Area Examination

The student chooses an area of research and works closely with an advisor to learn the area in depth by surveying the current research and learning research methods, significant achievements, and how to pose and solve problems. The student gradually assumes a more independent role and prepares for the area examination, which tests depth of knowledge in the research area. The examination contains the following:

  1. A survey of the area in the form of a position paper and an annotated bibliography
  2. A public presentation of the position paper
  3. A private oral examination by committee members

Advancement to Candidacy

After the area examination, the committee decides whether the student is ready for independent research work; if so, the student is advanced to candidacy.

Dissertation and Defense

Identify a significant unsolved research problem and submit a written dissertation proposal to the dissertation committee. The dissertation committee, comprising three department members and one member from an outside department, is approved by the graduate education committee. In addition to these four, the dissertation committee often includes a fifth examiner. This outside examiner should be a leading researcher in the candidate’s field who is not at the University of Oregon. The outside member should be selected a year before the candidate’s dissertation defense, and no later than six months before.

The student submits a written dissertation proposal to the committee for approval, and the proposal is then submitted to the graduate education committee. The proposal presents the research problems to be tackled, related research, methodology, anticipated results, and work plan. The committee may request an oral presentation, similar to the area exam, which allows the student to explain and answer question about the proposed research. The student then carries out the research.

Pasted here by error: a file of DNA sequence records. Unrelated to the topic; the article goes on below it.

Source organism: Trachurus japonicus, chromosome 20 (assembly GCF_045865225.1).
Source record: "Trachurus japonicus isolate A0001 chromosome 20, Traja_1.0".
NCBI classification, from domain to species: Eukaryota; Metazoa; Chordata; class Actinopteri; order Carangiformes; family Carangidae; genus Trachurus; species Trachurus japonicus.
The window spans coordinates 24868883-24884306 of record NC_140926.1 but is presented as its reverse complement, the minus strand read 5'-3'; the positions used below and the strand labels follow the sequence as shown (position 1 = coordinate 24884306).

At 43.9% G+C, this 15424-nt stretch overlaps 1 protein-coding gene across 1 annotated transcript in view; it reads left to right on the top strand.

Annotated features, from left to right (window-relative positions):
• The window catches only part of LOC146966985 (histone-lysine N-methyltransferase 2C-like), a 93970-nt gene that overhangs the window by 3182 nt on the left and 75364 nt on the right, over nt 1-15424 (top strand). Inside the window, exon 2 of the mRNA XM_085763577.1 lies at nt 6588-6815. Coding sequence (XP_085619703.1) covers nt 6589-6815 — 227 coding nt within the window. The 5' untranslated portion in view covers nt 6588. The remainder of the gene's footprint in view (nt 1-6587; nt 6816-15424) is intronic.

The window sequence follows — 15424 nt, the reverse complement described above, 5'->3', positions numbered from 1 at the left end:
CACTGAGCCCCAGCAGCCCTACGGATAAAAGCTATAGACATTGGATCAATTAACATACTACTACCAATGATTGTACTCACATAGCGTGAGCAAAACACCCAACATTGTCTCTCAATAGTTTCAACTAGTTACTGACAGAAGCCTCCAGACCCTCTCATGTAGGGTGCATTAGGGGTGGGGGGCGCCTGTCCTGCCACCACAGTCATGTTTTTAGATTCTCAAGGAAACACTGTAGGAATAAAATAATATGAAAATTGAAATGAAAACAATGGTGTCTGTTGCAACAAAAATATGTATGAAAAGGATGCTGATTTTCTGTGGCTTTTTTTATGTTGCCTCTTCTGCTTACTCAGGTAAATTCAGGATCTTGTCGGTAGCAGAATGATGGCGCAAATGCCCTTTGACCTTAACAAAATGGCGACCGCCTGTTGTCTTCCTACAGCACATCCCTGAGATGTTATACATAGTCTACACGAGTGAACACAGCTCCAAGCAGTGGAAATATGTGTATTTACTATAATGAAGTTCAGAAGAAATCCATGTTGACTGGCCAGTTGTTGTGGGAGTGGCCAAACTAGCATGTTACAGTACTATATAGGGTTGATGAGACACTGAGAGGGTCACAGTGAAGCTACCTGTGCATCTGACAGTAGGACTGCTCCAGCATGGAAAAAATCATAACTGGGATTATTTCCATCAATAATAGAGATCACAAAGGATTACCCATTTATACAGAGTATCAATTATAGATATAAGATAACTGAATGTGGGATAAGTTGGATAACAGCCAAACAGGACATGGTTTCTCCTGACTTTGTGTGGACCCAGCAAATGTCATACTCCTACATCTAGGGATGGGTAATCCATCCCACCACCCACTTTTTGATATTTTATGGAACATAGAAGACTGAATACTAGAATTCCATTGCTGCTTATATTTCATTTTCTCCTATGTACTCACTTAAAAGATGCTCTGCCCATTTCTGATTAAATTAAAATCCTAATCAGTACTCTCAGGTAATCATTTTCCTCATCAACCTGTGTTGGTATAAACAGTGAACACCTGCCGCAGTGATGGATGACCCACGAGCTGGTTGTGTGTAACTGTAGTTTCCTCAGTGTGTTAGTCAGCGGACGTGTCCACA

The final stage is writing a dissertation and defending it in a public forum by presenting the research and answering questions about the methods and results. The dissertation committee may accept the dissertation, request small changes, or require the student to make substantial changes and schedule another defense

Division of Graduate Studies Requirements

PhD students must meet the requirements set by the Division of Graduate Studies as listed in that section of this catalog

Research Areas

It is important that a PhD student be able to work effectively with at least one dissertation advisor. Hence the student should identify, at an early stage, one or more areas of research to pursue. The student should also find a faculty member with similar interests to supervise the dissertation.